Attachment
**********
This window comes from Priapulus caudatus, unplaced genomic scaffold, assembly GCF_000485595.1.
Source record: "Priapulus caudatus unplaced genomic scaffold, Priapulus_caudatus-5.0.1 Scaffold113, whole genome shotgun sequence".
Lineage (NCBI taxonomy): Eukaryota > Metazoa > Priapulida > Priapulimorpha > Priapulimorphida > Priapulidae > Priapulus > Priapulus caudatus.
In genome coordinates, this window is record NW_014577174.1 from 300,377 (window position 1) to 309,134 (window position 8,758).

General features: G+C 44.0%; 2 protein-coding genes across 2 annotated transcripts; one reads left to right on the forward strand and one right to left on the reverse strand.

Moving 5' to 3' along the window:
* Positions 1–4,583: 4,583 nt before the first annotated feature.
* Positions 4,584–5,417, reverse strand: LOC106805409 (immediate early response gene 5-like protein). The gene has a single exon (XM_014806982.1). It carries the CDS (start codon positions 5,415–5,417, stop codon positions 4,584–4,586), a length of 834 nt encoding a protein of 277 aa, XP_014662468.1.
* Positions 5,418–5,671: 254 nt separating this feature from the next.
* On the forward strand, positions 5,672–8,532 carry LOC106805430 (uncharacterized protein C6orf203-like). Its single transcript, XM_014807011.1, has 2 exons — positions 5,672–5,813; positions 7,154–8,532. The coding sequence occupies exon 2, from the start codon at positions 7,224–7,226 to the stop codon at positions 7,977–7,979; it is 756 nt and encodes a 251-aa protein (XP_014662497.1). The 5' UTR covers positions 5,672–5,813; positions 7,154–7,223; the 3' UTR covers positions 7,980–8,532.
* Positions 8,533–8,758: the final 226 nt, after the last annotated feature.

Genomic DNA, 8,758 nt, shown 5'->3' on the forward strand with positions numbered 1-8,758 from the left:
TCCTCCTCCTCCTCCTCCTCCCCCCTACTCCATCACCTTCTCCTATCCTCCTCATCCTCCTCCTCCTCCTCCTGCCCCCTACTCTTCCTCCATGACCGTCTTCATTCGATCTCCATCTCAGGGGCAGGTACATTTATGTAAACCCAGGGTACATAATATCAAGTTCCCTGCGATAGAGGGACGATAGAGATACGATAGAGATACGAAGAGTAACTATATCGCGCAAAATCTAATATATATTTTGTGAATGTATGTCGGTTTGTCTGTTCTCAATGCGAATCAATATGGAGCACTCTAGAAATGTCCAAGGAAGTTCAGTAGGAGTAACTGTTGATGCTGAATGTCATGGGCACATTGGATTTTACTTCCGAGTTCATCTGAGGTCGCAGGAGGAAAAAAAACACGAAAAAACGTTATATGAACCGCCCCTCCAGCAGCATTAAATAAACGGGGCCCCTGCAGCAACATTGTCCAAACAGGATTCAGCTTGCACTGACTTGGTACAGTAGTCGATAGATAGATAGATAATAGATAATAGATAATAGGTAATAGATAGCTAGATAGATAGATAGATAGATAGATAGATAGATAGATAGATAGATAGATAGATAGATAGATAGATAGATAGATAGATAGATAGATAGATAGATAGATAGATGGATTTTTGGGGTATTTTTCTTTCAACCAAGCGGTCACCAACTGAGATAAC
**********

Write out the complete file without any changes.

This window comes from Priapulus caudatus, unplaced genomic scaffold, assembly GCF_000485595.1.
Source record: "Priapulus caudatus unplaced genomic scaffold, Priapulus_caudatus-5.0.1 Scaffold113, whole genome shotgun sequence".
Lineage (NCBI taxonomy): Eukaryota > Metazoa > Priapulida > Priapulimorpha > Priapulimorphida > Priapulidae > Priapulus > Priapulus caudatus.
In genome coordinates, this window is record NW_014577174.1 from 300,377 (window position 1) to 309,134 (window position 8,758).

General features: G+C 44.0%; 2 protein-coding genes across 2 annotated transcripts; one reads left to right on the forward strand and one right to left on the reverse strand.

Moving 5' to 3' along the window:
* Positions 1–4,583: 4,583 nt before the first annotated feature.
* Positions 4,584–5,417, reverse strand: LOC106805409 (immediate early response gene 5-like protein). The gene has a single exon (XM_014806982.1). It carries the CDS (start codon positions 5,415–5,417, stop codon positions 4,584–4,586), a length of 834 nt encoding a protein of 277 aa, XP_014662468.1.
* Positions 5,418–5,671: 254 nt separating this feature from the next.
* On the forward strand, positions 5,672–8,532 carry LOC106805430 (uncharacterized protein C6orf203-like). Its single transcript, XM_014807011.1, has 2 exons — positions 5,672–5,813; positions 7,154–8,532. The coding sequence occupies exon 2, from the start codon at positions 7,224–7,226 to the stop codon at positions 7,977–7,979; it is 756 nt and encodes a 251-aa protein (XP_014662497.1). The 5' UTR covers positions 5,672–5,813; positions 7,154–7,223; the 3' UTR covers positions 7,980–8,532.
* Positions 8,533–8,758: the final 226 nt, after the last annotated feature.

Genomic DNA, 8,758 nt, shown 5'->3' on the forward strand with positions numbered 1-8,758 from the left:
TCCTCCTCCTCCTCCTCCTCCCCCCTACTCCATCACCTTCTCCTATCCTCCTCATCCTCCTCCTCCTCCTCCTGCCCCCTACTCTTCCTCCATGACCGTCTTCATTCGATCTCCATCTCAGGGGCAGGTACATTTATGTAAACCCAGGGTACATAATATCAAGTTCCCTGCGATAGAGGGACGATAGAGATACGATAGAGATACGAAGAGTAACTATATCGCGCAAAATCTAATATATATTTTGTGAATGTATGTCGGTTTGTCTGTTCTCAATGCGAATCAATATGGAGCACTCTAGAAATGTCCAAGGAAGTTCAGTAGGAGTAACTGTTGATGCTGAATGTCATGGGCACATTGGATTTTACTTCCGAGTTCATCTGAGGTCGCAGGAGGAAAAAAAACACGAAAAAACGTTATATGAACCGCCCCTCCAGCAGCATTAAATAAACGGGGCCCCTGCAGCAACATTGTCCAAACAGGATTCAGCTTGCACTGACTTGGTACAGTAGTCGATAGATAGATAGATAATAGATAATAGATAATAGGTAATAGATAGCTAGATAGATAGATAGATAGATAGATAGATAGATAGATAGATAGATAGATAGATAGATAGATAGATAGATAGATAGATAGATAGATAGATAGATAGATAGATGGATTTTTGGGGTATTTTTCTTTCAACCAAGCGGTCACCAACTGAGATAAC